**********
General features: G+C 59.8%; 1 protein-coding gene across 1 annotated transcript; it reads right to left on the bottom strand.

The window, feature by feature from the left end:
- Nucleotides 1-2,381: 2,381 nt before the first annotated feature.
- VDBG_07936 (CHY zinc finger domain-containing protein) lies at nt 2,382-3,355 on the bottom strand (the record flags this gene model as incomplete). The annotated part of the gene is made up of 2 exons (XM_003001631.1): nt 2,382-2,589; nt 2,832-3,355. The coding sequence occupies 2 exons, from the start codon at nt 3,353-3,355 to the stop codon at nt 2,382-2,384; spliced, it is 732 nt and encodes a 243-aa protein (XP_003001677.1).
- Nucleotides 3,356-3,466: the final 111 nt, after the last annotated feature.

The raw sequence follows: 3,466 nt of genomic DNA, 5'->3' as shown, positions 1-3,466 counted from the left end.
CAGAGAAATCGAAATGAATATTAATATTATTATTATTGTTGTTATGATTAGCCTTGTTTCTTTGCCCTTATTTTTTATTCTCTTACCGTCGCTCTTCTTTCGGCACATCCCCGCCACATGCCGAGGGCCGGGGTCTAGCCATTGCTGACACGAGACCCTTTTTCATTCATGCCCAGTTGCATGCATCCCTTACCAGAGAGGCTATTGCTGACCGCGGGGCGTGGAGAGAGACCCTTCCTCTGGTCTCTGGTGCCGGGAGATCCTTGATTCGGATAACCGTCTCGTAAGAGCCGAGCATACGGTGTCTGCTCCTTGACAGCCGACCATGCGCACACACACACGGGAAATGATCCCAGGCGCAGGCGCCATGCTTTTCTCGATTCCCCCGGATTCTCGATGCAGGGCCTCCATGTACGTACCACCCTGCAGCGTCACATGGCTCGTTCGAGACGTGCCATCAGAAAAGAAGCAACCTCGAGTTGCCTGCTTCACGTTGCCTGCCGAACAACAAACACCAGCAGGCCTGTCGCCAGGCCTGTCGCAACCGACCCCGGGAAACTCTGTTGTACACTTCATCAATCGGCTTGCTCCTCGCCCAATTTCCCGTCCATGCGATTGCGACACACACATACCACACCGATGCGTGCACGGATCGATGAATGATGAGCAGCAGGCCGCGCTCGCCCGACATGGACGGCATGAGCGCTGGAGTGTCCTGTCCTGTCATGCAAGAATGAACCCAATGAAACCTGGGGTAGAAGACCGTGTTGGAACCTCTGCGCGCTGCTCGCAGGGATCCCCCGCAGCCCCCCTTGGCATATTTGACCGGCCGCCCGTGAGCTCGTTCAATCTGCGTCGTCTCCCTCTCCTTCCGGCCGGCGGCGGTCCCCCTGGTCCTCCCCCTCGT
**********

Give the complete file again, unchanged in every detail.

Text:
General features: G+C 59.8%; 1 protein-coding gene across 1 annotated transcript; it reads right to left on the bottom strand.

The window, feature by feature from the left end:
- Nucleotides 1-2,381: 2,381 nt before the first annotated feature.
- VDBG_07936 (CHY zinc finger domain-containing protein) lies at nt 2,382-3,355 on the bottom strand (the record flags this gene model as incomplete). The annotated part of the gene is made up of 2 exons (XM_003001631.1): nt 2,382-2,589; nt 2,832-3,355. The coding sequence occupies 2 exons, from the start codon at nt 3,353-3,355 to the stop codon at nt 2,382-2,384; spliced, it is 732 nt and encodes a 243-aa protein (XP_003001677.1).
- Nucleotides 3,356-3,466: the final 111 nt, after the last annotated feature.

The raw sequence follows: 3,466 nt of genomic DNA, 5'->3' as shown, positions 1-3,466 counted from the left end.
CAGAGAAATCGAAATGAATATTAATATTATTATTATTGTTGTTATGATTAGCCTTGTTTCTTTGCCCTTATTTTTTATTCTCTTACCGTCGCTCTTCTTTCGGCACATCCCCGCCACATGCCGAGGGCCGGGGTCTAGCCATTGCTGACACGAGACCCTTTTTCATTCATGCCCAGTTGCATGCATCCCTTACCAGAGAGGCTATTGCTGACCGCGGGGCGTGGAGAGAGACCCTTCCTCTGGTCTCTGGTGCCGGGAGATCCTTGATTCGGATAACCGTCTCGTAAGAGCCGAGCATACGGTGTCTGCTCCTTGACAGCCGACCATGCGCACACACACACGGGAAATGATCCCAGGCGCAGGCGCCATGCTTTTCTCGATTCCCCCGGATTCTCGATGCAGGGCCTCCATGTACGTACCACCCTGCAGCGTCACATGGCTCGTTCGAGACGTGCCATCAGAAAAGAAGCAACCTCGAGTTGCCTGCTTCACGTTGCCTGCCGAACAACAAACACCAGCAGGCCTGTCGCCAGGCCTGTCGCAACCGACCCCGGGAAACTCTGTTGTACACTTCATCAATCGGCTTGCTCCTCGCCCAATTTCCCGTCCATGCGATTGCGACACACACATACCACACCGATGCGTGCACGGATCGATGAATGATGAGCAGCAGGCCGCGCTCGCCCGACATGGACGGCATGAGCGCTGGAGTGTCCTGTCCTGTCATGCAAGAATGAACCCAATGAAACCTGGGGTAGAAGACCGTGTTGGAACCTCTGCGCGCTGCTCGCAGGGATCCCCCGCAGCCCCCCTTGGCATATTTGACCGGCCGCCCGTGAGCTCGTTCAATCTGCGTCGTCTCCCTCTCCTTCCGGCCGGCGGCGGTCCCCCTGGTCCTCCCCCTCGT